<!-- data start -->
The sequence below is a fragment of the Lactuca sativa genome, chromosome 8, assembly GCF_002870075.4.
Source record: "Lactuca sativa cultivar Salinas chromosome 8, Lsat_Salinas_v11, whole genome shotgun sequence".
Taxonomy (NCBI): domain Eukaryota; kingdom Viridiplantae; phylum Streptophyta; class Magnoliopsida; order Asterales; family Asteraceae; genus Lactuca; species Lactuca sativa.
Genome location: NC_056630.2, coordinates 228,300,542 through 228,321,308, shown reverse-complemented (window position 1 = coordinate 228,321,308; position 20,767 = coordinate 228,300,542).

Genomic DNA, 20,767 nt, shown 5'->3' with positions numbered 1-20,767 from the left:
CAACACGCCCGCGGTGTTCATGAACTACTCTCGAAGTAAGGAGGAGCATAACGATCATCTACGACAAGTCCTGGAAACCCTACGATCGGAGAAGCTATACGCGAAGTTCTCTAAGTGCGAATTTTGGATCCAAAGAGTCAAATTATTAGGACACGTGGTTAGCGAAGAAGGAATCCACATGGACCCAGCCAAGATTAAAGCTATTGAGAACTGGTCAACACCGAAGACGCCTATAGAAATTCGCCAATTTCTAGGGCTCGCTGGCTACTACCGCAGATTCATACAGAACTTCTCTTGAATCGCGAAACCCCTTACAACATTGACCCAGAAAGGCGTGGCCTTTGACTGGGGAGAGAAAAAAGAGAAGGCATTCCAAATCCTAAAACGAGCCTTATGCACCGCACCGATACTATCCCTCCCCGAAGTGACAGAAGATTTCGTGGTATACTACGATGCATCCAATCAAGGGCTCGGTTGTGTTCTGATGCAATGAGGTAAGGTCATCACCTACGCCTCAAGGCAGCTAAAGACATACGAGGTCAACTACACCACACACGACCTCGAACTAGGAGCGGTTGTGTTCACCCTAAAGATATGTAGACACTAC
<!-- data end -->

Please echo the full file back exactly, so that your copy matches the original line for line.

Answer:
The sequence below is a fragment of the Lactuca sativa genome, chromosome 8, assembly GCF_002870075.4.
Source record: "Lactuca sativa cultivar Salinas chromosome 8, Lsat_Salinas_v11, whole genome shotgun sequence".
Taxonomy (NCBI): domain Eukaryota; kingdom Viridiplantae; phylum Streptophyta; class Magnoliopsida; order Asterales; family Asteraceae; genus Lactuca; species Lactuca sativa.
Genome location: NC_056630.2, coordinates 228,300,542 through 228,321,308, shown reverse-complemented (window position 1 = coordinate 228,321,308; position 20,767 = coordinate 228,300,542).

Genomic DNA, 20,767 nt, shown 5'->3' with positions numbered 1-20,767 from the left:
CAACACGCCCGCGGTGTTCATGAACTACTCTCGAAGTAAGGAGGAGCATAACGATCATCTACGACAAGTCCTGGAAACCCTACGATCGGAGAAGCTATACGCGAAGTTCTCTAAGTGCGAATTTTGGATCCAAAGAGTCAAATTATTAGGACACGTGGTTAGCGAAGAAGGAATCCACATGGACCCAGCCAAGATTAAAGCTATTGAGAACTGGTCAACACCGAAGACGCCTATAGAAATTCGCCAATTTCTAGGGCTCGCTGGCTACTACCGCAGATTCATACAGAACTTCTCTTGAATCGCGAAACCCCTTACAACATTGACCCAGAAAGGCGTGGCCTTTGACTGGGGAGAGAAAAAAGAGAAGGCATTCCAAATCCTAAAACGAGCCTTATGCACCGCACCGATACTATCCCTCCCCGAAGTGACAGAAGATTTCGTGGTATACTACGATGCATCCAATCAAGGGCTCGGTTGTGTTCTGATGCAATGAGGTAAGGTCATCACCTACGCCTCAAGGCAGCTAAAGACATACGAGGTCAACTACACCACACACGACCTCGAACTAGGAGCGGTTGTGTTCACCCTAAAGATATGTAGACACTAC